But most people with COVID-19 are never ill enough to be hospitalized. The best way to assess the prevalence of long COVID is to follow a representative group of people who have tested positive for the virus. The UK Office of National Statistics (ONS) has done just that, by following more than 20,000 people who have tested positive since April 2020 (see ‘Uncertain endpoint’). In its most recent analyses, published on 1 April, the ONS found that 13.7% still reported symptoms after at least 12 weeks (there is no widely agreed definition of long COVID, but the ONS considers it to be COVID-19 symptoms that last more than 4 weeks).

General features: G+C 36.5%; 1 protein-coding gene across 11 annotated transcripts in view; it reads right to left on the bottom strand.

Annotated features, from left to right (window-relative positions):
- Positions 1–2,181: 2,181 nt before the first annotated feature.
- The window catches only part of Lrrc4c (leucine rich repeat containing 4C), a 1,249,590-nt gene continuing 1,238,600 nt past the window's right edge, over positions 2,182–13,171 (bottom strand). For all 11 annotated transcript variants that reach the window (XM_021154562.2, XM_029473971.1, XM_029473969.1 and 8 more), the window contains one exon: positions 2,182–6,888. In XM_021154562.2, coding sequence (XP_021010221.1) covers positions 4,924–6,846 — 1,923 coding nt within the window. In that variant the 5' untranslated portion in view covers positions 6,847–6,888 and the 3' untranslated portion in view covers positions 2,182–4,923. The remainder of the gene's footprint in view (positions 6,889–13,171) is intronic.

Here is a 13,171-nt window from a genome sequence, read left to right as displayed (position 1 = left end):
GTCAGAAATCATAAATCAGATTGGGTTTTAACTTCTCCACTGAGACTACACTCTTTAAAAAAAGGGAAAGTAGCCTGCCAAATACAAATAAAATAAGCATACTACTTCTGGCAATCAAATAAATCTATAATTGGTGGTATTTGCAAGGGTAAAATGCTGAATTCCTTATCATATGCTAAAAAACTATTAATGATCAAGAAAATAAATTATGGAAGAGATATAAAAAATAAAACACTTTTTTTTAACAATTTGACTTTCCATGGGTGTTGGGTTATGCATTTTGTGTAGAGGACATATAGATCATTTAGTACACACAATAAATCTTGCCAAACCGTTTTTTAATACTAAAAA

In other words, more than one in 10 people who became infected with SARS-CoV-2 have gone on to get long COVID. If the UK prevalence is applicable elsewhere, that’s more than 16 million people worldwide.
The condition seems to be more common in women than in men. In another ONS analysis, 23% of women and 19% of men still had symptoms 5 weeks after infection. That is “striking”, says Rachael Evans, a clinician scientist at the University of Leicester, UK, and a member of the Post-Hospitalisation COVID-19 study (PHOSP-COVID). “If you’re male and get COVID, you’re more likely to go to hospital and you’re more likely to die. Yet if you survive, actually it’s females that are much more likely to get the ongoing symptoms.”
Author(s): Michael Marshall
Publication Date: 9 June 2021
Publication Site: Nature